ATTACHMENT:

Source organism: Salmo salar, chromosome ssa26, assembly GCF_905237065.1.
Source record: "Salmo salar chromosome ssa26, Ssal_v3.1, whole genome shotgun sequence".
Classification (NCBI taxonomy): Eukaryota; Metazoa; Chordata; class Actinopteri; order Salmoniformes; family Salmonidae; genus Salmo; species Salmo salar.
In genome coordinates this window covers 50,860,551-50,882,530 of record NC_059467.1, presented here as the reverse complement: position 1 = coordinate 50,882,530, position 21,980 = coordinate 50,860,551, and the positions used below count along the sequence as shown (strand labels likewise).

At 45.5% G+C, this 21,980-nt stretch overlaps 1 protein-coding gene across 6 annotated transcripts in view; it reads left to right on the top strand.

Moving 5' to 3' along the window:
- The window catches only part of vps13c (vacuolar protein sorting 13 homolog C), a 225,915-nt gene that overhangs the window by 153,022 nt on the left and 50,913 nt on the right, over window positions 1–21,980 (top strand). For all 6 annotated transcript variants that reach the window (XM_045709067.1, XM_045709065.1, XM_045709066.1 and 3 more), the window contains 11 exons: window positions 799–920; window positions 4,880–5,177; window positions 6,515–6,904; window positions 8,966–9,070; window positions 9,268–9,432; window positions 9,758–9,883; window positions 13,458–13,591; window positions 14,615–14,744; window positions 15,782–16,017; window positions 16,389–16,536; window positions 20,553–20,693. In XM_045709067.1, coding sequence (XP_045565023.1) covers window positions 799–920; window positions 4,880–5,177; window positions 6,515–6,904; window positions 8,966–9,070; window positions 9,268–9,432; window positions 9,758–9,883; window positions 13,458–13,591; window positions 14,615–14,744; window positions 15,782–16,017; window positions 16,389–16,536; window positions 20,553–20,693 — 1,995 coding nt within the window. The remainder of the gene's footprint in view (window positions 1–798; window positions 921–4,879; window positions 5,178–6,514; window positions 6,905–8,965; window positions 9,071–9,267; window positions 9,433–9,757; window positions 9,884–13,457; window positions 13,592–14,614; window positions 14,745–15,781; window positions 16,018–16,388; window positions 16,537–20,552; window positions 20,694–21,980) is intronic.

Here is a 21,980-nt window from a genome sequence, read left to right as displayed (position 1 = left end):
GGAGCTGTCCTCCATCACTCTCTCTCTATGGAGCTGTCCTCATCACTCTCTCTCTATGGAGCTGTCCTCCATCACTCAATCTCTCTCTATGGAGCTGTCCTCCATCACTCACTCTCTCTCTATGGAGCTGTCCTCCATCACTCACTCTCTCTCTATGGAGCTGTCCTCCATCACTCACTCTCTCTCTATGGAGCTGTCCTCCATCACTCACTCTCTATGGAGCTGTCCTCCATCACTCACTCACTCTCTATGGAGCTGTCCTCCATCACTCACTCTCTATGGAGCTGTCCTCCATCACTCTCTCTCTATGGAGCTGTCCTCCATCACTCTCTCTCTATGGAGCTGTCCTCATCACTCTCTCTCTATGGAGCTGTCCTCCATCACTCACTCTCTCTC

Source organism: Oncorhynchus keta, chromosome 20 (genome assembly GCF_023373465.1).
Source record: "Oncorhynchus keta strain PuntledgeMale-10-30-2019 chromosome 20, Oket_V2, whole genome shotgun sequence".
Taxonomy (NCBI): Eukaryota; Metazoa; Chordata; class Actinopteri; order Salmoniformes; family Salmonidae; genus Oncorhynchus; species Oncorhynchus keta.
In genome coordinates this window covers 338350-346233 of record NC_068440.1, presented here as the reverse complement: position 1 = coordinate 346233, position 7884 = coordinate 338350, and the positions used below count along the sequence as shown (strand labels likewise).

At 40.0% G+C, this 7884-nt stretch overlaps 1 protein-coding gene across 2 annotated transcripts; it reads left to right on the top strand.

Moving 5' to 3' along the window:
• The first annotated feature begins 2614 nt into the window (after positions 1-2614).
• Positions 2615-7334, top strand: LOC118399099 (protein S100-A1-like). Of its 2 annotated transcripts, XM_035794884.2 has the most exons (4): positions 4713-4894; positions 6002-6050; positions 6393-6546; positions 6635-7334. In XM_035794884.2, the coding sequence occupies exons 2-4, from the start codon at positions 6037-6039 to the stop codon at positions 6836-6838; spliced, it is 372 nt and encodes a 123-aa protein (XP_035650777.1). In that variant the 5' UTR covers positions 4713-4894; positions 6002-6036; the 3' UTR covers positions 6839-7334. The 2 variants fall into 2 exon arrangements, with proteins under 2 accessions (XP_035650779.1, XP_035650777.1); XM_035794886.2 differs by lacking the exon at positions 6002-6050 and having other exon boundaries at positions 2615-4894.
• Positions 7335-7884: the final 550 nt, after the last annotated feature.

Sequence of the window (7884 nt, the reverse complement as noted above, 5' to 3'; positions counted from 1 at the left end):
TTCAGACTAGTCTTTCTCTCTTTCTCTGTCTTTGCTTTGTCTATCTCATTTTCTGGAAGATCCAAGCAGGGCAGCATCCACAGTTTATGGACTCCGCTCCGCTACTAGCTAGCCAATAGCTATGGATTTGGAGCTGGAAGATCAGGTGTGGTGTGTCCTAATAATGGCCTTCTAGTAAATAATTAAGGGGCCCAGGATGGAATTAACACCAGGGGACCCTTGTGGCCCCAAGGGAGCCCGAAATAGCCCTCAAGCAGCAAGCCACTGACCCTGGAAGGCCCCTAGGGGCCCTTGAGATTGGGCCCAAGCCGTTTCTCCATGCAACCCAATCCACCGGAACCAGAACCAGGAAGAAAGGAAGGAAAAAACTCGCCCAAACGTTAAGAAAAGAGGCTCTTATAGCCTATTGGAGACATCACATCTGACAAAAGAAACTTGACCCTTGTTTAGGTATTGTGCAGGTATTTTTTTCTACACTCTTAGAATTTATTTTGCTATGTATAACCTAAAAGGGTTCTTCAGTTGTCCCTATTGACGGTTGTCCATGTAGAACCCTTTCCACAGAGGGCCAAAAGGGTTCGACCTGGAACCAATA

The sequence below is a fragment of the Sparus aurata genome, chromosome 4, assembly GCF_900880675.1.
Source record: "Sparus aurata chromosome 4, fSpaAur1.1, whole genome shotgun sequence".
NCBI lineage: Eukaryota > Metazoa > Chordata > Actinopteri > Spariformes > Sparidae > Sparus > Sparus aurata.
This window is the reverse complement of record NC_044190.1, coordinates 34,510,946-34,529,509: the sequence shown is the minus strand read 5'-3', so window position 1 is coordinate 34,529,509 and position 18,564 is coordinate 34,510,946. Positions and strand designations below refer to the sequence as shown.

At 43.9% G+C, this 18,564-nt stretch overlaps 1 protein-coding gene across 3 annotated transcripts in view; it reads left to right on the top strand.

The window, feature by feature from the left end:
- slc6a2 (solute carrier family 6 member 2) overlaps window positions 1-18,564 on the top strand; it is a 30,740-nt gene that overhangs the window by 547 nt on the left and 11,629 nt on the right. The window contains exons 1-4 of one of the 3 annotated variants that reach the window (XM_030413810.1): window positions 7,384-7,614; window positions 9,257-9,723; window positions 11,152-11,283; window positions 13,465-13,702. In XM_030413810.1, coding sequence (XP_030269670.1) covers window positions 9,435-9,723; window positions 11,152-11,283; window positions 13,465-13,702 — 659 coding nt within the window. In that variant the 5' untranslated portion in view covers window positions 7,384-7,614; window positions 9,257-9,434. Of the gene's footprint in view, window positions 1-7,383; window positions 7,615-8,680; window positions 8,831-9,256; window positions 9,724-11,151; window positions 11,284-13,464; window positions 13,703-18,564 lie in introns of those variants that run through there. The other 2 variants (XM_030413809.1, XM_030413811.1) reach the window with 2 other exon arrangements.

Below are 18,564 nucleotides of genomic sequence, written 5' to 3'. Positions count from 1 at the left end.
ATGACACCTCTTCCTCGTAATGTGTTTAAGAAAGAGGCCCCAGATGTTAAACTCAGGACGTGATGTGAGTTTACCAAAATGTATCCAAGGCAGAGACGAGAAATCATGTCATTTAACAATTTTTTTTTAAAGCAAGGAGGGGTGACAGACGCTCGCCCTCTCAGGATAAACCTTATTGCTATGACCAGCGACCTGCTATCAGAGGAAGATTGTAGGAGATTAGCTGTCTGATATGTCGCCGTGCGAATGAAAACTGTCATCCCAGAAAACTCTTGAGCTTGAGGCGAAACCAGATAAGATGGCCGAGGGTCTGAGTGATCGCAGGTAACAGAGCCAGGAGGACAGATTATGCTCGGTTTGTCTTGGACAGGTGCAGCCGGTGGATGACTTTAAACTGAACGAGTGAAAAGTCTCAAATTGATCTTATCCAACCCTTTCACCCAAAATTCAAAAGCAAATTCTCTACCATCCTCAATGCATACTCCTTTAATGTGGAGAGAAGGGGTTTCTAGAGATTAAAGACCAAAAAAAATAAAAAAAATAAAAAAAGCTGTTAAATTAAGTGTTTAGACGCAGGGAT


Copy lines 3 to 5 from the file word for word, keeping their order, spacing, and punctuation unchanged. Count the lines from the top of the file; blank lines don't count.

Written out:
Classification (NCBI taxonomy): Eukaryota; Metazoa; Chordata; class Actinopteri; order Salmoniformes; family Salmonidae; genus Salmo; species Salmo salar.
In genome coordinates this window covers 50,860,551-50,882,530 of record NC_059467.1, presented here as the reverse complement: position 1 = coordinate 50,882,530, position 21,980 = coordinate 50,860,551, and the positions used below count along the sequence as shown (strand labels likewise).

At 45.5% G+C, this 21,980-nt stretch overlaps 1 protein-coding gene across 6 annotated transcripts in view; it reads left to right on the top strand.